Remedies for Your Biggest Recruiter Problems

Ever wonder whether third-party recruiters are valuable allies in the quest for a steady paycheck, or more trouble than they’re worth?

Job seekers often grouse about recruiting firms on Dice Discussions, but many issues can be resolved or eased with a little thought and effort.

Here are some common complaints and remedies for improving your relationship with recruiters:

Complaint: I wish recruiters would take the time to read my resume. I cannot tell you how many times I receive e-mails for jobs that I am just not qualified for.

Resolution: You can discourage unwanted calls and e-mails by removing weak skills and random buzz words on your resume. Instead, add a specific headline that highlights your technical specialty and desired role.  But note, you’ll be forgoing a chance to parlay misguided recruiter calls into opportunities by explaining your strengths and asking about suitable openings.

Complaint: Recruiters assume you’re unemployed and call during the day, or they wait until 6:00 p.m. or 7:00 p.m. to call and interrupt my family time.

Resolution: Obviously it’s hard to please everyone. If you’re employed, control when you retrieve your messages and maintain some semblance of privacy. You can achieve this by using a separate e-mail address and phone number on you resume, online profile and portfolios. Answer the phone if you’re unemployed, because it’s better to have opportunity knock at an inconvenient time than not at all.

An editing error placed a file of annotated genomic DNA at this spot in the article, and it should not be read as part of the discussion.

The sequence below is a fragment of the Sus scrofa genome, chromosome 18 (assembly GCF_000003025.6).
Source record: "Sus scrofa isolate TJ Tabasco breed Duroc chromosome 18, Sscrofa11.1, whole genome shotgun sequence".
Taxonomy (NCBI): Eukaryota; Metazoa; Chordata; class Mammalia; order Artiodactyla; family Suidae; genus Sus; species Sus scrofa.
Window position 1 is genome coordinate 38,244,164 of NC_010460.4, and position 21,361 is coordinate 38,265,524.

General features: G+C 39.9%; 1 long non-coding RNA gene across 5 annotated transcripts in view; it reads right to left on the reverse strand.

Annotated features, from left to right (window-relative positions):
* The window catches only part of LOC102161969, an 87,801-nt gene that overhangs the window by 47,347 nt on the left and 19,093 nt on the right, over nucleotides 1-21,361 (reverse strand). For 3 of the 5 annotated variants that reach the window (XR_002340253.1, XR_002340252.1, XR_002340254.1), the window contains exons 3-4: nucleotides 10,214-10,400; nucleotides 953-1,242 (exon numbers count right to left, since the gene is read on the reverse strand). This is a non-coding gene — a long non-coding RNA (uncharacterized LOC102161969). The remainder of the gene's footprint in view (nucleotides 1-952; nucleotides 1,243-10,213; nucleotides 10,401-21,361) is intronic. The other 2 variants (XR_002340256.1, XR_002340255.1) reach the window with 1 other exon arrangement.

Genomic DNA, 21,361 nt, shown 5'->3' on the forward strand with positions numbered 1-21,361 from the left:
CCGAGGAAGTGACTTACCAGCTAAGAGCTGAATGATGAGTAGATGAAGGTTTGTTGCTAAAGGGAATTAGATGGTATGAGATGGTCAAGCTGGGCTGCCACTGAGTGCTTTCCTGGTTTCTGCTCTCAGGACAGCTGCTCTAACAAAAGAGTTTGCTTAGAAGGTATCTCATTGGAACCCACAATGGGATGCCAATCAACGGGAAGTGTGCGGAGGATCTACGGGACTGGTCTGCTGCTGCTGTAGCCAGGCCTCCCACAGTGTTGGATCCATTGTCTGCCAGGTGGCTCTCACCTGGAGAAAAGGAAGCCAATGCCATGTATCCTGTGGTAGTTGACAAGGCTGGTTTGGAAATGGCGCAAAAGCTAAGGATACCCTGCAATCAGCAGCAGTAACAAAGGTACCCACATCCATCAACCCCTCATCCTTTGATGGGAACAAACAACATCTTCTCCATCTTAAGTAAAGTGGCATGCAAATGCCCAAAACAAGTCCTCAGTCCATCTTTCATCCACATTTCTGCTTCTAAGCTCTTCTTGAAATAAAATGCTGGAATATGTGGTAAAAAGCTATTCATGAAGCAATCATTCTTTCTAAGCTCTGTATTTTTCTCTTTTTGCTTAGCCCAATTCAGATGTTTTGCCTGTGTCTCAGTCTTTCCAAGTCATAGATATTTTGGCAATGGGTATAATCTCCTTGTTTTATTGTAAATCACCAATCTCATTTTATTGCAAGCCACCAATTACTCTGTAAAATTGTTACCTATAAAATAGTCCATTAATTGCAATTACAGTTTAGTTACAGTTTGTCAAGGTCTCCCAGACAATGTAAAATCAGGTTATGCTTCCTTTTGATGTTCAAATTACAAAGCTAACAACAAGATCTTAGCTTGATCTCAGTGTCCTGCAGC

Complaint: It’s like I have to respond within 30 minutes of getting an e-mail or they’ll ignore me.

Resolution: Companies often give requisitions to several recruiting firms, so time is of the essence and if your recruiter is going to beat out the other firms in filling out the requisitions. If you wait to return their call, your recruiter has probably submitted other candidates by then. Agree on some sort of code for time sensitive issues and build trust by responding immediately.

Complaint: Recruiters say they’ve submitted your resume to their client and are waiting for feedback, but they never follow-up.

Resolution:  When you initially discuss the position, set a follow-up time and confirm via an invitation. Recruiters are more likely to keep set appointments. However, in this case, no news is probably bad news because your recruiter will definitely call if the client requests an interview.

Complaint: Recruiters don’t understand technology.

Resolution: They may not be technical wizards, but they know a thing or two about finding a job. Offer to trade expertise, because when it comes to landing a job in today’s job market, two heads are definitely better than one.

Tell us about your issues with recruiters and, yes, solutions are welcome.

Comments

  1. BY jcpopescu says:

    My biggest complaint ?

    There are many .

    I honestly and sincerely feel the whole task of a recruiter or third party agency could be automated.

    They impress me as no more than throughputting resumes and job orders matching one to the other.

    My experience, over many years, is they DO NOT take the time to really and truly read a resume. The VERY TOP of my resume states I’m looking a) to work in San Francisco, b) no extended commutes or relocation, c) no 1099 or “stock options” in lieu of compensation, and d) what I am looking for in the way of a job.

    Care to guess how many times I’ve recieved calls and electronic mail asking if I would relocate half way across the nation or assume a two hundred mile or more commute hit for a “three month contract” position at about twelve to sixteen dollars per hour ?